16. 16. 16 | IDH - The Sustainable Trade Initiative, Solidaridad and UTZ Certified 2.3 CIP theory of change to drive professional cocoa farming CIP’s theory of change builds on the premise that increasing demand for sustainable cocoa raises investments which ultimately leads to a more sustainable cocoa industry. Rather than advancing certification only, the program aimed to address the value chain at various levels, from producers and supply chain actors to consumers. The original objective of CIP was formulated as follows: “to address bottlenecks in cocoa production that prevent cocoa producers from implementing sustainable production practices and improving their welfare”.9 Figure 2 summarizes the theory of change and the causal loop at its core. This report evaluates the success of CIP’s interventions affecting the various mechanisms behind this causal loop. One of the first initiatives of CIP was to develop a code of conduct and a chain of custody governed by UTZ Certified, setting in motion supply of – and demand for – sustainable cocoa. From the beginning, the focus has been on improving professionalization of producers by increasing demand and making an impact on the welfare of producers. Closing the circle by increasing demand for sustainable cocoa and the supply of better quality cocoa produced by certified farmers is the incentive for private partners to invest in the professionalization of more producers. Investment by private partners Create enabling environment Development of code of conduct Training of trainers and auditors Engaging the private sector Certified producers Better producer livelihood Demand for sustainable cocoa Supply of sustainable cocoa Professional producer groups Better agricultural practices Figure 2 CIP Theory of change8 Box 3 Sustainable cocoa commitments Fast Moving Consumer Goods • Mars: 100 percent sustainable cocoa by 2020 • Hershey: 100 percent sustainable cocoa by 2020 • Nestlé: sustainable cocoa in various brands and markets • Ferrero: 100 percent sustainable cocoa by 2020 • Mondel z/Kraft: sustainable cocoa in brands Cote d’Or and Maribu by 2012 • Mondel z/Cadbury: 100 percent sustainable sourcing Retail • Ahold: 100 percent sustainable private label cocoa products by 2015 • Migros: 100 percent sustainable private label • Sainsbury’s: 100 percent Fairtrade chocolate, with 2020 sales of £1 billion • Lidl: sustainable cocoa used partially in two private brands Sources: Company websites © 2013 KPMG Advisory N.V.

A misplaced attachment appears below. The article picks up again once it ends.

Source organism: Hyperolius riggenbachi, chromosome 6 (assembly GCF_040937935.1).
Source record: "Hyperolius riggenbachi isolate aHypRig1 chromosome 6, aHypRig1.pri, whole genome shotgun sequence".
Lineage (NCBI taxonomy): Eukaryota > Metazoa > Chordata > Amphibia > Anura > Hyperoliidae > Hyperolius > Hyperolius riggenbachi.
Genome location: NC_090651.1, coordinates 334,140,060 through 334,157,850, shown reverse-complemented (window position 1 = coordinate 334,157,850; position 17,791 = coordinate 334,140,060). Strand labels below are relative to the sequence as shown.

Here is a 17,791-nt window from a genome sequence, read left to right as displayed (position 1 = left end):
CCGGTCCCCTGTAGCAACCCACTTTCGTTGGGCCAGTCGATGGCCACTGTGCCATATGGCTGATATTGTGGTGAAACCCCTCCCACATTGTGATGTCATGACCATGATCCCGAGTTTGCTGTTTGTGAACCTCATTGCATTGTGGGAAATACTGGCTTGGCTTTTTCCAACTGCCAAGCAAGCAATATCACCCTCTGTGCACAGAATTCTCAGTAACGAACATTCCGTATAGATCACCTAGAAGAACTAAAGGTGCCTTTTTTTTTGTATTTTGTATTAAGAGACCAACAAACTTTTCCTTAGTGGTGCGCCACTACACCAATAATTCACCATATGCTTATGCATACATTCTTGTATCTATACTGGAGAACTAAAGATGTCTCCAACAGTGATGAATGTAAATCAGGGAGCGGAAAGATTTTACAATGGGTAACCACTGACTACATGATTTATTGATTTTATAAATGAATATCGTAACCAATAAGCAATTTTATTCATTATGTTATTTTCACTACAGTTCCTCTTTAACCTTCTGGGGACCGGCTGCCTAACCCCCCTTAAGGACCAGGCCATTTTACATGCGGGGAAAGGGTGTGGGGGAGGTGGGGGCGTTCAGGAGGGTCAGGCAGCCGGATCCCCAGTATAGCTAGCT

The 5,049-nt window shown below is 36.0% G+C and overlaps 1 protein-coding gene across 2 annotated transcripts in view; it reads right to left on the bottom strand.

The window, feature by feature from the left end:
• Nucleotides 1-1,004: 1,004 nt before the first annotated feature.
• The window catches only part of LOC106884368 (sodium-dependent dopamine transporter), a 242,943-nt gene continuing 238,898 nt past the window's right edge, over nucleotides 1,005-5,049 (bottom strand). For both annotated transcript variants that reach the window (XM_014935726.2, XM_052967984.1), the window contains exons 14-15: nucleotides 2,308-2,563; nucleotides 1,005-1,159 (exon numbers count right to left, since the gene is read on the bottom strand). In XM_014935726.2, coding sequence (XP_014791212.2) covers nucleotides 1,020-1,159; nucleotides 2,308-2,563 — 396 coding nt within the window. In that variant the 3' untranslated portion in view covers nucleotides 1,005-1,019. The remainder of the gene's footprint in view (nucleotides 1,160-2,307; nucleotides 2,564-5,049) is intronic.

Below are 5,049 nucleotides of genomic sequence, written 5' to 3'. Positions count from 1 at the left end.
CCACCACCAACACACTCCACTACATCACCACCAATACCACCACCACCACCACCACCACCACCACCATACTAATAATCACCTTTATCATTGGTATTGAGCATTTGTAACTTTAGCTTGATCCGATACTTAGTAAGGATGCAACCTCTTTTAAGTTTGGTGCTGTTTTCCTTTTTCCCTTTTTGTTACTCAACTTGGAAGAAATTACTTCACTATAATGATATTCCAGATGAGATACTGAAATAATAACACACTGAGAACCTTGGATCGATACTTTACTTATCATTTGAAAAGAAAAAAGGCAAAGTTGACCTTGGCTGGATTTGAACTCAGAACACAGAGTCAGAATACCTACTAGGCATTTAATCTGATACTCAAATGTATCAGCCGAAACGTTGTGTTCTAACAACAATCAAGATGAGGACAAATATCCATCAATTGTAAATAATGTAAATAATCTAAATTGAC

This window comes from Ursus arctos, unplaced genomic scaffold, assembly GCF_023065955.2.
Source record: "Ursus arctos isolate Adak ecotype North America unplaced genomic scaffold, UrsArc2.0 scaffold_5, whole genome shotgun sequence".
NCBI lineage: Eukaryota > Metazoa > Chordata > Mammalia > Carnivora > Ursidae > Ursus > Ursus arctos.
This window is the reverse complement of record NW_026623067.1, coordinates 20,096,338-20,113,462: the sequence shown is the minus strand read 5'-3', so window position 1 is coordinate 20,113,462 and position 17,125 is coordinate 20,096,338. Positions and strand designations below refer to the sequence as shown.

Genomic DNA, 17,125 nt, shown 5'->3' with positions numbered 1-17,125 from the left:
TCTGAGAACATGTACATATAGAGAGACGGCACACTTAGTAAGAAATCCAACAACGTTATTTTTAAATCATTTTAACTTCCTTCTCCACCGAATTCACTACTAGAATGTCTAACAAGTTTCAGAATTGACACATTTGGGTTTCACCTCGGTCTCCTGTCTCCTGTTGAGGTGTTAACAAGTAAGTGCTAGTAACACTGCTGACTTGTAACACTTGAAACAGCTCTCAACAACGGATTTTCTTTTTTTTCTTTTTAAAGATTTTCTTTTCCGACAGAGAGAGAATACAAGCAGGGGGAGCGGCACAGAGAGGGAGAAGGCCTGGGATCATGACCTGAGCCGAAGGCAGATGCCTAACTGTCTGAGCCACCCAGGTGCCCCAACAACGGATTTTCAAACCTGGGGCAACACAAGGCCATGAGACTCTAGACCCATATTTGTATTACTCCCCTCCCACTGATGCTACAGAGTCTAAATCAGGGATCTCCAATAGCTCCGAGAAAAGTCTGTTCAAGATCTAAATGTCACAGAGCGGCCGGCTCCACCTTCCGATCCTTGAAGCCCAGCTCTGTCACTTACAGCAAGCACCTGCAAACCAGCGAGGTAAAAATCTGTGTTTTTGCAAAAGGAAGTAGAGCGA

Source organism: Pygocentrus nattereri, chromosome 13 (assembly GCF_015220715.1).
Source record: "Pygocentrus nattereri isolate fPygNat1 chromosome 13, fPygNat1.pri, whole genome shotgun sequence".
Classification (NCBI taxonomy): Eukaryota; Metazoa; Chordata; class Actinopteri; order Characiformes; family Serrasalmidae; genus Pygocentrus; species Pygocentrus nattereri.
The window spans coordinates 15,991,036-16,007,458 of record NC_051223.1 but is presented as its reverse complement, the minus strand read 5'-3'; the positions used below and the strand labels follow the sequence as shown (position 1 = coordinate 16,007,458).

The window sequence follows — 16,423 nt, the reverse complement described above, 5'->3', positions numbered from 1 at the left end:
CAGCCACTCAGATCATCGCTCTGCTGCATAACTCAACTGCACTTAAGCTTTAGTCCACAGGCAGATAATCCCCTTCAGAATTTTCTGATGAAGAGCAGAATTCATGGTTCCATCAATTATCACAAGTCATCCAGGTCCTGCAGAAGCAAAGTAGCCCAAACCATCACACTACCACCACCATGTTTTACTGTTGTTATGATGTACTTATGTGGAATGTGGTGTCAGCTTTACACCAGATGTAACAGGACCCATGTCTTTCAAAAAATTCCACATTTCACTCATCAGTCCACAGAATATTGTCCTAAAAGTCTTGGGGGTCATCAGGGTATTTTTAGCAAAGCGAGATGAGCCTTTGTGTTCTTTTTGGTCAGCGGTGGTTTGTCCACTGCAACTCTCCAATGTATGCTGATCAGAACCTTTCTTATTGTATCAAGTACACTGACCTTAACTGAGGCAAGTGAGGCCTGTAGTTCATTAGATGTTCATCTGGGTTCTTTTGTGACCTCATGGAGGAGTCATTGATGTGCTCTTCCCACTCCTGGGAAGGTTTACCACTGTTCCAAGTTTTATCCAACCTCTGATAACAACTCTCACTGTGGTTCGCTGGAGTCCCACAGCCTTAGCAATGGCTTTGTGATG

17. 17. IDH - The Sustainable Trade Initiative, Solidaridad and UTZ Certified | 17 Activities of CIP In 2008, CIP started by establishing field support projects.These projects aimed to train trainers and auditors, develop training material and to form national representation groups. A co-operative leadership program aimed at women was also developed. At the same time, the UTZ Certified Code of Conduct was adapted for the cocoa industry and an IT system was developed to allow a system of traceability to be introduced. First UTZ certificates were issued in 2009 in Ivory Coast (3 groups) and Ghana (1 group). By the end of 2009 ten companies had joined the program. In 2010, the program was slightly delayed because of unrest in Ivory Coast. Nonetheless, producer support projects were implemented with six company partners and the first UTZ Certified-labeled products were sold to consumers in Europe and the United States. In 2011 the UTZ Certified traceability system was launched and instruction videos and manuals were translated into eight languages. Despite political instability in Ivory Coast, the number of producer groups participating in the CIP program increased to 58 in 2011. Gender learning groups were organized to train women in cocoa production and to improve their knowledge on social issues. In Ghana, three new farmers’ associations were formed. A two-day National Cocoa Stakeholders’ Conference highlighted the role and the cost of certification. In Ivory Coast, Ghana, Nigeria and Ecuador training sessions were organized for auditors, trainers and agronomists. In Nigeria 10 farmer groups approached Solidaridad seeking support for improved production practices. In Indonesia, over 3,000 smallholders were trained and in Cameroon one estate was assisted to become UTZ-certified. A common training curriculum10 was developed for UTZ Certified, Fair Trade and Rainforest Alliance in the framework of the Certification Capacity Enhancement (CCE) project.The training materials were intended to train trainers and included a common guide on setting up an Internal Control System. Also, some tools to train farmers were developed. On the demand side, various chocolate end-manufacturers and retailers launched UTZ-Certified-labeled products and consumer awareness was increased by media stories in the Netherlands, Germany and other countries. Box 4 UTZ Certified Code of Conduct and chain of custody The UTZ Certified Code of Conduct is a set of criteria for economic, social and environmental responsible production that aims to professionalize agricultural practices and operational management.The chain of custody is a set of rules and a system to trace certified cocoa in the supply chain. UTZ Certified has two different codes of conduct for cocoa: one for large estates (plantations), and one for groups of smallholders, who make up 99 percent of those certified. The code of conduct is based on a system of continuous improvements whereby the number of requirements increases from year one until year four. UTZ Certified products have been produced according to the criteria of the UTZ Certified Code of Conduct. The code of conduct includes compliance points on: • Child labor • Traceability • Record keeping, group management, and self-inspection • Soil management, farm maintenance, fertilizer use and irrigation • Integrated pest management and crop protection • Harvesting, workers’ rights, health and safety • Natural resources and biodiversity • Training of producers • Awareness raising of producers and their families Companies handling products that are UTZ-certified must be certified as well, through UTZ Certified’s ‘chain of custody’ code. Certification is carried out by auditors working for a ‘Certification Body’, which is a commercial company approved by UTZ Certified. © 2013 KPMG Advisory N.V.